Also read: Why India’s Developmental Trajectory Is Closely Linked to the Spread of Malaria

A mathematical model which combines land-use change, malaria transmission and macroeconomics helps to understand why the ‘up-and-down’ trajectories identified by Rerolle et al. and others can take place. Indeed, the negative ecological effects brought by deforestation typically emerge faster than the positive economic developments that lead to better health and disease protection. Underscoring its generality, this model is consistent with the data analyses conducted for desert and forest malaria, in the Amazon and now Lao PDR. However, it does not address the consequences of losing the ecosystem services provided by a healthy forest, and the sustainable economic activities this environment sustains. In addition, while the up-and-down trajectory described by Rerolle et al. and others is the most likely to take place, the model demonstrates that it is not the only possible outcome: depending on how much is invested in the health and living conditions of the local populations after deforestation, malaria may be more prevalent than when the forest was intact.

A recent bi-directional analysis of extensive malaria and forest cover data in the Amazon helps to dive further into the complexities of these interactions. The results highlighted a two-way system where deforestation and malaria influenced each other: taking down trees led to an increase in malaria cases, which in turn caused a fall in the rate of land clearing. This opens the door for the existence of a dynamical trap which involves cycles of deforestation and colonisation, depending on the relative strength of each factor.

Most importantly, is one class of insect-borne disease traded for another as forests become ‘urbanised’? While malaria transitions towards low endemism after deforestation, emerging global diseases such as dengue, Zika and chikungunya are expanding their reach in the Amazon. Caused by arboviruses, these new illnesses are transmitted by species of mosquitoes (notably Aedes aegypti) that thrive in urban environments, spreading to human settlements that have sufficiently modified the land taken from the forest. Even altered, tropical forests are not spared by arboviruses.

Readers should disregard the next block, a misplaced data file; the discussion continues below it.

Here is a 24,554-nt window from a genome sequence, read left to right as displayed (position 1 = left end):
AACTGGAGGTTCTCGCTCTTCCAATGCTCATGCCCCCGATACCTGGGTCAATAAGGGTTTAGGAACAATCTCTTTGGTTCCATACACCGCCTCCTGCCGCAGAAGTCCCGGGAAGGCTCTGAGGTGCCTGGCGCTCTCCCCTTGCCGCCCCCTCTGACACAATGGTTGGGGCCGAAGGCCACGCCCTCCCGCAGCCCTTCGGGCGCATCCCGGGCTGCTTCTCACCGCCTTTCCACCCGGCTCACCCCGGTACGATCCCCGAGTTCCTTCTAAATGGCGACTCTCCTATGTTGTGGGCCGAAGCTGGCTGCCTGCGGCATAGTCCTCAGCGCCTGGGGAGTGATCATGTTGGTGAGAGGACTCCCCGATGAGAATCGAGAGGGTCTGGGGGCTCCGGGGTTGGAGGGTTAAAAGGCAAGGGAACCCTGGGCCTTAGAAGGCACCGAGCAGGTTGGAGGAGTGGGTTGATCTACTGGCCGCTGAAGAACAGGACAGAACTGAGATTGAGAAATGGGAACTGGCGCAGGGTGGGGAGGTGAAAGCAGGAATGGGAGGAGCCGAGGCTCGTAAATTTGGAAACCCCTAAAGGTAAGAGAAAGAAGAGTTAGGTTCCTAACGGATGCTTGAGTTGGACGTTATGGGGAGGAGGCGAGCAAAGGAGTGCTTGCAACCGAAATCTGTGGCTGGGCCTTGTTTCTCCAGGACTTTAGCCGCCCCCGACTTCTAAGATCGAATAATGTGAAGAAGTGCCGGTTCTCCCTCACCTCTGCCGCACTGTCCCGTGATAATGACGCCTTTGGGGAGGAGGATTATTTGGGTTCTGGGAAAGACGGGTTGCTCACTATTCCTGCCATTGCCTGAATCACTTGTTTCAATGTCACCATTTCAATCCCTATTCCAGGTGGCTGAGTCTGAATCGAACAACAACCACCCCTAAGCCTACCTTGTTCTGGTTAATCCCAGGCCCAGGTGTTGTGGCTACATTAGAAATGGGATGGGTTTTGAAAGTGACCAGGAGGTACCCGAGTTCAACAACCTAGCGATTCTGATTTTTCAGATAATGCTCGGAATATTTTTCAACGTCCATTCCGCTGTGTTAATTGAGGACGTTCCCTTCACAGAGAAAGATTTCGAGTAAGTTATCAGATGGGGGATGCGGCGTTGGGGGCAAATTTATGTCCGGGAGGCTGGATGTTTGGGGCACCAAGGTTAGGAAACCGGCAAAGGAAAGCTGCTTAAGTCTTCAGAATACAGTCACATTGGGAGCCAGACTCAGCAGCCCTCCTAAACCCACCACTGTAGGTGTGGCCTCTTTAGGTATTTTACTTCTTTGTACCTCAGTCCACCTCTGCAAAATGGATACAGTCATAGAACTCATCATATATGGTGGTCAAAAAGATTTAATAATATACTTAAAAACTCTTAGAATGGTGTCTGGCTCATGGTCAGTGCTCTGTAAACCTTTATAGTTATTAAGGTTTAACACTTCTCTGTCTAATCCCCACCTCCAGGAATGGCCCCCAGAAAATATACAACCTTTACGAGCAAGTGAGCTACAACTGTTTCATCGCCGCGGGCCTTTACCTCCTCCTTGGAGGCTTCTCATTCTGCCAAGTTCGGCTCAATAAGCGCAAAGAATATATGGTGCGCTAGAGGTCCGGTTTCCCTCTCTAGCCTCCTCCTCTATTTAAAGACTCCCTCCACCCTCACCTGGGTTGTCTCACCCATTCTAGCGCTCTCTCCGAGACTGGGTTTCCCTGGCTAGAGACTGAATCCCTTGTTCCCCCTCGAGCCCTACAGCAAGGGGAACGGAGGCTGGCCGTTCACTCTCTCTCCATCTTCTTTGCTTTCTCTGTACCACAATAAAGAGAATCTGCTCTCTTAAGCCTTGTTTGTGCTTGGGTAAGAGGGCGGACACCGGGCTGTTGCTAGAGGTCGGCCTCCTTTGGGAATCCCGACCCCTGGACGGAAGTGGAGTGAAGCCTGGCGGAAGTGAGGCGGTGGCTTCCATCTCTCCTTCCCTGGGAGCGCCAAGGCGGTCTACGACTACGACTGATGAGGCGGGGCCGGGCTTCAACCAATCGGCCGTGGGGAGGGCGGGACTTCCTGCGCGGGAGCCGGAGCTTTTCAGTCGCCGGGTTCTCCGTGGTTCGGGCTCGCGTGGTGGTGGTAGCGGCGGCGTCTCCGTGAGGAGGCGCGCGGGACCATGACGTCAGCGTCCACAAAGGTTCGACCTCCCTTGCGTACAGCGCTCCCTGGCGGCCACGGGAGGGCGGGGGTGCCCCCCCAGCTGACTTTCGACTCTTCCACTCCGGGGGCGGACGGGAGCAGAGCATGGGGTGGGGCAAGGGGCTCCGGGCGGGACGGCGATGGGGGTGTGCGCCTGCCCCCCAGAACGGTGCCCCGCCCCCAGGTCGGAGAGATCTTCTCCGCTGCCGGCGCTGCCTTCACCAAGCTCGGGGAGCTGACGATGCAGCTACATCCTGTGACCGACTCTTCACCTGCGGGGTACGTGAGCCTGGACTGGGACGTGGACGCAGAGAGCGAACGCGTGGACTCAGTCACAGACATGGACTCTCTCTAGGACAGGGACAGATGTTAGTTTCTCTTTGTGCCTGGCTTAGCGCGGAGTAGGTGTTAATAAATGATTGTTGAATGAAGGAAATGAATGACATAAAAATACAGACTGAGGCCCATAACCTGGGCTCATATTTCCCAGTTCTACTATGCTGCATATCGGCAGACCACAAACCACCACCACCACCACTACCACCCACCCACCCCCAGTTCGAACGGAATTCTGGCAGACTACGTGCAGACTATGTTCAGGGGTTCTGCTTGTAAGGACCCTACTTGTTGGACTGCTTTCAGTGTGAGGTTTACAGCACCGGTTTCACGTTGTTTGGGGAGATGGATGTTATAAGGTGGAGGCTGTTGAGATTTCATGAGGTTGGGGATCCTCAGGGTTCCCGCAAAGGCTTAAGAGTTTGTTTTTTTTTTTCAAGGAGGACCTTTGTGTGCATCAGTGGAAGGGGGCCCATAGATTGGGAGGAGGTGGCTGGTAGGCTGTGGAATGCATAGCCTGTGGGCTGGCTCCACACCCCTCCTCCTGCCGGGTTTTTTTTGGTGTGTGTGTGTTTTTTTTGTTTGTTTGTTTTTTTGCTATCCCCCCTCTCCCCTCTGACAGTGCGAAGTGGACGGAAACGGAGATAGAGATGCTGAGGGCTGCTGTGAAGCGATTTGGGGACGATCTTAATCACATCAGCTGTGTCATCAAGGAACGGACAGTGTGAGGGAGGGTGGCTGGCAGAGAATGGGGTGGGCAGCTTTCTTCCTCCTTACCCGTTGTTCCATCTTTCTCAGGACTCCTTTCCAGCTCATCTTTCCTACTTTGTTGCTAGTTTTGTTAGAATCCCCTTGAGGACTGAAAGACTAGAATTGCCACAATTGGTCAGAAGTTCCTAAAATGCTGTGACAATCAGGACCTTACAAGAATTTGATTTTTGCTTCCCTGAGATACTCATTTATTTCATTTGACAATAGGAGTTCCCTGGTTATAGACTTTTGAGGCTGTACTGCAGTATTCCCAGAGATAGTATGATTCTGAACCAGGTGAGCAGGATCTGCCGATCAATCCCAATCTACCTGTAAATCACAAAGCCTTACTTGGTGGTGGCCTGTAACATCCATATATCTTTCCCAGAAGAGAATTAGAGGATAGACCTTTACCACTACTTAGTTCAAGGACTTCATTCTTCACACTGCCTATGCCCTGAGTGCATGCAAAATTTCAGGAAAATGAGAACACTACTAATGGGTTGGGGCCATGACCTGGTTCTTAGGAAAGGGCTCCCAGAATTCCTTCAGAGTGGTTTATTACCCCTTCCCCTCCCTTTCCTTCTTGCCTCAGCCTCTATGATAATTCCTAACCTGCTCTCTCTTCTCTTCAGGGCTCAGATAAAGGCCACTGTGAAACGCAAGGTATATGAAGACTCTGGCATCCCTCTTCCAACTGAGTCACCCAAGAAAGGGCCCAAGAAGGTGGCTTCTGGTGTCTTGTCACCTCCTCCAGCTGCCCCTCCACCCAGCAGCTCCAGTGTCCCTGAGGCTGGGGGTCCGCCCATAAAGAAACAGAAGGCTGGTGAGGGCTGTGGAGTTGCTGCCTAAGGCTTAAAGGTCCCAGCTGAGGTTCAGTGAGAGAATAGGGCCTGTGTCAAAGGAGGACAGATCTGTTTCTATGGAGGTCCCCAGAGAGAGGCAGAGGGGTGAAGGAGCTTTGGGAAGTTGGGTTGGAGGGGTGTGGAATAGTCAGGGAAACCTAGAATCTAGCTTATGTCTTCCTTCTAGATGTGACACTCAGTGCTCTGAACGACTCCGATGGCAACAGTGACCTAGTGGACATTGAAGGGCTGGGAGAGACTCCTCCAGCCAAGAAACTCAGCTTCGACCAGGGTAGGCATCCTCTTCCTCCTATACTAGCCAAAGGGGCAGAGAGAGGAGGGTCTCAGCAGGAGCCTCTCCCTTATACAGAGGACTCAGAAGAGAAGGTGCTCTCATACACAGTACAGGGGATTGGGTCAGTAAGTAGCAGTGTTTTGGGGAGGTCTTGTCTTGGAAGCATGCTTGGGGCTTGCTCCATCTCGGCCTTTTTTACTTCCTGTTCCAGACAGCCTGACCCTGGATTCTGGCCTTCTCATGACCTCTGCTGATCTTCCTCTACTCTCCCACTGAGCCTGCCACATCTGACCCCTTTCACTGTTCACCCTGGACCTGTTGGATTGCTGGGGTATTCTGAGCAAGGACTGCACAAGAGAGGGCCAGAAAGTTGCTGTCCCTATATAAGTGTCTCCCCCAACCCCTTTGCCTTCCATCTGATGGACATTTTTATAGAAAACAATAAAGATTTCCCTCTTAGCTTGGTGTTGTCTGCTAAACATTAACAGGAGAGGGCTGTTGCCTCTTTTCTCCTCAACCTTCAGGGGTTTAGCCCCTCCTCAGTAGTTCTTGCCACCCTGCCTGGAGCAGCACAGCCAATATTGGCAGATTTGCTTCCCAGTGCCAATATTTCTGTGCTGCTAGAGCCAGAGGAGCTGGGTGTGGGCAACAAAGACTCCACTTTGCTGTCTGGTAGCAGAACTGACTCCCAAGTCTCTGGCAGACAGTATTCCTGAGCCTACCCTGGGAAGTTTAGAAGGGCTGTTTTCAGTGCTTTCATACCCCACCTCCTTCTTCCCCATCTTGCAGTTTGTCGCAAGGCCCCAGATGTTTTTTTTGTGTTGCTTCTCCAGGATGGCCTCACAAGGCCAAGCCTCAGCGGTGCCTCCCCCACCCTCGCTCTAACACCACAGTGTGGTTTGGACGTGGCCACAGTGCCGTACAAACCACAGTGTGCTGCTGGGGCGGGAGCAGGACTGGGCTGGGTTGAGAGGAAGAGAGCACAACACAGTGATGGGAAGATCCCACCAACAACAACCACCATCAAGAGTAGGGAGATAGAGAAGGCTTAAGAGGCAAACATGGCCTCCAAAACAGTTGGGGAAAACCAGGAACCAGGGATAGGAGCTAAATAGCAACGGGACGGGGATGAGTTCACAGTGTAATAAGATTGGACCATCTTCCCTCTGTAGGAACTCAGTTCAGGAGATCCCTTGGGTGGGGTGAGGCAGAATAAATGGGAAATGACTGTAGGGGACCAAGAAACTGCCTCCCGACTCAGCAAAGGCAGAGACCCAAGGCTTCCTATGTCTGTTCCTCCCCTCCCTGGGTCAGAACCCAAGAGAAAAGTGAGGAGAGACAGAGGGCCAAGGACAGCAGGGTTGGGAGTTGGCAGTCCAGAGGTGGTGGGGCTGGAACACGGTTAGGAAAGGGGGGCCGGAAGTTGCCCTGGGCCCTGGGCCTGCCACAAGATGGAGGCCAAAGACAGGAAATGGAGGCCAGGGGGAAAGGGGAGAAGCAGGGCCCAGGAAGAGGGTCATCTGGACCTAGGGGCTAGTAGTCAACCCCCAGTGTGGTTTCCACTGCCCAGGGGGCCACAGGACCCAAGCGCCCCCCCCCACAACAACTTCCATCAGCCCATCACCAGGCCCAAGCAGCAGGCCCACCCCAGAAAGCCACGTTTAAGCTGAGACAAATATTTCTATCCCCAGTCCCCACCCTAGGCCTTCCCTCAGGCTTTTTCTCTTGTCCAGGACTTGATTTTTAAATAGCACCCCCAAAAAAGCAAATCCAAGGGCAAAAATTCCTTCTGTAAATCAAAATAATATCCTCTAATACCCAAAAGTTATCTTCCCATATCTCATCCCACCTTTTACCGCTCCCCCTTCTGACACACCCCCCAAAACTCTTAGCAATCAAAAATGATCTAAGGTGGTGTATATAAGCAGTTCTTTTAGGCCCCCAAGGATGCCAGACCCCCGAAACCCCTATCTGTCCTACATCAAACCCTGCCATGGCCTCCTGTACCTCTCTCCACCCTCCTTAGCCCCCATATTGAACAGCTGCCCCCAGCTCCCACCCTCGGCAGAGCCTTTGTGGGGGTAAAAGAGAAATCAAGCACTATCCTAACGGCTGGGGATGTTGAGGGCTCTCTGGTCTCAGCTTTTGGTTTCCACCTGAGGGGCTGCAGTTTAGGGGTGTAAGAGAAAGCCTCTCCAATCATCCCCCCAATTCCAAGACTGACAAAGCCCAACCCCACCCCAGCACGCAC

It is therefore clearly simplistic and dangerous to expect that, if given enough time, the economic ‘development’ enabled by land-use change will rid disturbed tropical forests of vector-borne diseases. In the case of malaria, the enhanced transmission period (whose duration depends on specific conditions) would have to be crossed, and a better outcome is not necessarily guaranteed. However, understanding how malaria unfolds in altered landscapes provides the basis for control efforts – establishing, for instance, when and where to intervene. It could also inform conservation initiatives and alternative pathways for more sustainable local economies.

At the time of COVID-19, we cannot write about tropical deforestation without underscoring that this major environmental perturbation contributes to diseases spilling from animals to humans, and promotes the emergence of new pathogens. Compared to the costs of preserving forests, the human and economic price of the ongoing pandemic highlights the need to urgently alter the devastating path of global deforestation. From the mitigation of climate change to the prevention of emergent diseases, protecting forests is essential to safeguard human health.

This article was originally published by eLife Magazine and has been republished here under a Creative Commons license.